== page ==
• M0★ M1★ M2★ M3★ M4

    Hey, y'all again!

    I have attached a question that comes from the M2 final challenge. Can anyone explain to me what "dimension" means in the brief solution?
    3e14d7de-32a0-45c2-8de0-11649b3c30de-image.png
    4471bd88-ff09-495b-baf3-200fc1196772-image.png

  • MOD

    @victorioussheep Dimensions just means the measurements. In the problem, it's saying that since all the measurements of the right triangle are multiplied by \(7 \cdot 12\), then all the measurements of the circle must be multiplied by the same thing too 🙂

    That's where 3D (3-dimensional) objects get their name. It's because they have three dimensions (measurements): length, width, and height.

    2D (2-dimensional) objects, which are anything completely flat, only have two dimensions: length and width.

    That must mean that 1D objects (1-dimensional) only have length! Can you think of anything that might be 1D?

    $$\text{} $$

    If you guessed a line, then you're absolutely correct 😄

  • M0★ M1★ M2★ M3★ M4

    @quacker88 why does 5 needs to multiply the dimension? I thought 5 is just the length of the triangle(or the base).

  • MOD

    @victorioussheep Here's a diagram that I drew:
    b86da18e-ca84-496c-bf32-02b656a5dc8b-image.png
    (only drew half of it because that's all we need)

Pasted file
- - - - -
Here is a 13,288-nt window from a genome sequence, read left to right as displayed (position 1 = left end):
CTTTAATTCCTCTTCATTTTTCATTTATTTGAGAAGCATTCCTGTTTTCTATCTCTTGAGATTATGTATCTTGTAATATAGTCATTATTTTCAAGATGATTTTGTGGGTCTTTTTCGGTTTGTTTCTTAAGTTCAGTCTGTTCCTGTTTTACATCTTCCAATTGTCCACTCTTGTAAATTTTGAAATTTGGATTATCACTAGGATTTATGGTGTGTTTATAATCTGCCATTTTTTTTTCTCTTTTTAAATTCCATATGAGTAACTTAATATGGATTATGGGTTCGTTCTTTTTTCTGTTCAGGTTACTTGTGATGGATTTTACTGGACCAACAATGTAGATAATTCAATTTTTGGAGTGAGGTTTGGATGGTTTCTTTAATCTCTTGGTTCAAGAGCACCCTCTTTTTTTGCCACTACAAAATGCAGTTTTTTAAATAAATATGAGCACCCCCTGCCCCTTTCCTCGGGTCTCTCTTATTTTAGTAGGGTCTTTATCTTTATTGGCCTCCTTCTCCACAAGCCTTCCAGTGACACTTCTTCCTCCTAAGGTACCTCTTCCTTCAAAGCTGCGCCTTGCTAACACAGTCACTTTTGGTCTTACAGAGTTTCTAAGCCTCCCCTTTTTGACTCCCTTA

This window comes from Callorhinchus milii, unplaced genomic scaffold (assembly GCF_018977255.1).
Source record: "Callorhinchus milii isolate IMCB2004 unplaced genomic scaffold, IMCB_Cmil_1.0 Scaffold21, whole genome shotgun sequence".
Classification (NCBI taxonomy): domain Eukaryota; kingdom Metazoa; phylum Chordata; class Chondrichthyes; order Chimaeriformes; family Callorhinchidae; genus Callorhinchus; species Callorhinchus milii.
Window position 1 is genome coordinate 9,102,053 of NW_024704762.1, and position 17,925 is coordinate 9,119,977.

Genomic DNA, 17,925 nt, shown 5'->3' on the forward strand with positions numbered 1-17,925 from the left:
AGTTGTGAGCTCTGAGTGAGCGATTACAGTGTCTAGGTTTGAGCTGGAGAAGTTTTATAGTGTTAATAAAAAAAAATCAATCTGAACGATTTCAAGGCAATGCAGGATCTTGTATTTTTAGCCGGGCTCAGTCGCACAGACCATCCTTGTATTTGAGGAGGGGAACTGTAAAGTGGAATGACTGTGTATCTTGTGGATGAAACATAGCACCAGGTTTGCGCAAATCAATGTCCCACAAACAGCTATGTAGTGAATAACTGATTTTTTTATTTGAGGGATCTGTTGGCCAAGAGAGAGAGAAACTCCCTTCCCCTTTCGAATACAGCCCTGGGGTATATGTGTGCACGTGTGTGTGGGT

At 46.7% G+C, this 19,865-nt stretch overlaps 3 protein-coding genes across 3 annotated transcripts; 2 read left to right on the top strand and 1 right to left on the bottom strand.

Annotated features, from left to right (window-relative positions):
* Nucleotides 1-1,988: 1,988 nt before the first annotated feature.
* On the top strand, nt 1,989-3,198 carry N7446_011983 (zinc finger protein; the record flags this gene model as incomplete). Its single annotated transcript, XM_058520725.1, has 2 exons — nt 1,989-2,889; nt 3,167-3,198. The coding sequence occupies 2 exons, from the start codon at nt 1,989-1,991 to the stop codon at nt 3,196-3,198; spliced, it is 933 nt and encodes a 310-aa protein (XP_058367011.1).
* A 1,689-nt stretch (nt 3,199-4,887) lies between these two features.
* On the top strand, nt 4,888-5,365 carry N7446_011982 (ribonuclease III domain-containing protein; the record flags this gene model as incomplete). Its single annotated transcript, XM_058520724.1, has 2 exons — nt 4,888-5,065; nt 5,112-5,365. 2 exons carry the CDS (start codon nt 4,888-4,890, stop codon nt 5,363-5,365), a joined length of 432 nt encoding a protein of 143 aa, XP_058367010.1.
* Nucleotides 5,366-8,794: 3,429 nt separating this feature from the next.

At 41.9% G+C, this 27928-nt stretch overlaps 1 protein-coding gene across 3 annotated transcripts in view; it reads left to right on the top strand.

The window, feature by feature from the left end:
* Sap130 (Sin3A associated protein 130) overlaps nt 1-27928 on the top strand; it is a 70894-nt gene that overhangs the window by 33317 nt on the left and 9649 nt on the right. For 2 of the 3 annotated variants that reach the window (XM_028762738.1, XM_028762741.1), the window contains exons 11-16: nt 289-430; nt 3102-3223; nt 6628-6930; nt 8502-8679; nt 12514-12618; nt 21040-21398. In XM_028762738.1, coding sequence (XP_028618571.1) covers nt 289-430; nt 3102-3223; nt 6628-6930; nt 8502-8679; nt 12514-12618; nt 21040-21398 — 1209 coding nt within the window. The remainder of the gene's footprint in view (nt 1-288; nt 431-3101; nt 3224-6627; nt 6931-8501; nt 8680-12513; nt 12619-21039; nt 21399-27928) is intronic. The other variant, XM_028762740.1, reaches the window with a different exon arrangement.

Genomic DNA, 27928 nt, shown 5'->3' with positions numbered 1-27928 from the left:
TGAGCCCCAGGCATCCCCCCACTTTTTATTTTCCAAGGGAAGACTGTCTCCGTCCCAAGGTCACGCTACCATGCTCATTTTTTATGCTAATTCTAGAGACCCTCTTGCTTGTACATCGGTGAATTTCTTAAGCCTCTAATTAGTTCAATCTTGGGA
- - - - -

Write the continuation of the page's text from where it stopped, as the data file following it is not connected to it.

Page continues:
So, first off, the length of \(\overline{AD}\) comes from the Pythagorean Theorem. Or, by chance, if you happen to remember that \(119-120-169\) is a Pythagorean triple, \(1428-1440-2028\) is exactly the same triangle, except all the dimensions are multiplied by \(12\). What the problem states is that \(\triangle BOP\) happens to be similar to a \(5-12-13\) triangle. The solution took a huge shortcut, but the idea is that you'll eventually find out that the dimensions of \(\triangle BOP\) are \(420-1008-1092\), which is exactly \(84\) times the dimensions of a \(5-12-13\) triangle. I know that the solution says to use angle bisector, but I can't think of a way to do it that isn't tedious, maybe the other mods could weigh in on that.

    Here's how I did it though-- as long as you get that \(\overline{AD}\) is \(1440\), recall that two tangents of a circle that meet have the same length.
    Let's redraw the diagram:
    faea46b1-cba8-4928-b9ed-e1ec265a8712-image.png
    So, \(\overline{BP_1} \cong \overline{BP_2}, \overline{AP_2} \cong \overline{AP_3}, \overline{DP_1} \cong \overline{DP_3},\) and I labeled them \(a, b, c\).
    If you want to prove them, here's how:
    To prove that \(\overline{BP_1} \cong \overline{BP_2}\), draw line \(\overline{BO}\) and prove that triangles \(\triangle{BOP_1}\) and \(\triangle{BOP_2}\) are congruent (hint: they're both right triangles!).
    You can do the same with all of the other lines.

    Anyways, knowing this, we can set up a system of equations, like the one I did to the right of the triangle. Then, notice that the radius of the circle is equivalent to \(c\) because quadrilateral \(OP_1DP_3\) is a square. Solving for \(c\) should give you \(\boxed{420}\).

    Hope this makes sense! I know that it isn't the method that the solution used, but hopefully at least the part about multiplying the dimensions is clearer.
    Also, if the other mods want to weigh in on the angle bisector method, that'd be great 🙂